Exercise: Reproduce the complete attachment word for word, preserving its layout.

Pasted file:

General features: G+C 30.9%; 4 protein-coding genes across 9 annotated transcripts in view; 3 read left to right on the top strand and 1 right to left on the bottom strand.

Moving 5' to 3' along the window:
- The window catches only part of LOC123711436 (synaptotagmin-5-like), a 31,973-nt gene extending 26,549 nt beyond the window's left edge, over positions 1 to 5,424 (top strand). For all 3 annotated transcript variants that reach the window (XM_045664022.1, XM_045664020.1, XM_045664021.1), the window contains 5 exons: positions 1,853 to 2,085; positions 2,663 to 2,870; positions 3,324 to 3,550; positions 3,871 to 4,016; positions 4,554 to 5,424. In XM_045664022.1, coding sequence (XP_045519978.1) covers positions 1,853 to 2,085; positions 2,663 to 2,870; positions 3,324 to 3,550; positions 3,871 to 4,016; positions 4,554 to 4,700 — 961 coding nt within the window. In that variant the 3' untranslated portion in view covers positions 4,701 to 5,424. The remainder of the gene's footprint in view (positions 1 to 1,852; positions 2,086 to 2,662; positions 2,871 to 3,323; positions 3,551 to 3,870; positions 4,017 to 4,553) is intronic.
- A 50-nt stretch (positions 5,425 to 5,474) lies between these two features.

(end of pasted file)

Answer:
General features: G+C 30.9%; 4 protein-coding genes across 9 annotated transcripts in view; 3 read left to right on the top strand and 1 right to left on the bottom strand.

Moving 5' to 3' along the window:
- The window catches only part of LOC123711436 (synaptotagmin-5-like), a 31,973-nt gene extending 26,549 nt beyond the window's left edge, over positions 1 to 5,424 (top strand). For all 3 annotated transcript variants that reach the window (XM_045664022.1, XM_045664020.1, XM_045664021.1), the window contains 5 exons: positions 1,853 to 2,085; positions 2,663 to 2,870; positions 3,324 to 3,550; positions 3,871 to 4,016; positions 4,554 to 5,424. In XM_045664022.1, coding sequence (XP_045519978.1) covers positions 1,853 to 2,085; positions 2,663 to 2,870; positions 3,324 to 3,550; positions 3,871 to 4,016; positions 4,554 to 4,700 — 961 coding nt within the window. In that variant the 3' untranslated portion in view covers positions 4,701 to 5,424. The remainder of the gene's footprint in view (positions 1 to 1,852; positions 2,086 to 2,662; positions 2,871 to 3,323; positions 3,551 to 3,870; positions 4,017 to 4,553) is intronic.
- A 50-nt stretch (positions 5,425 to 5,474) lies between these two features.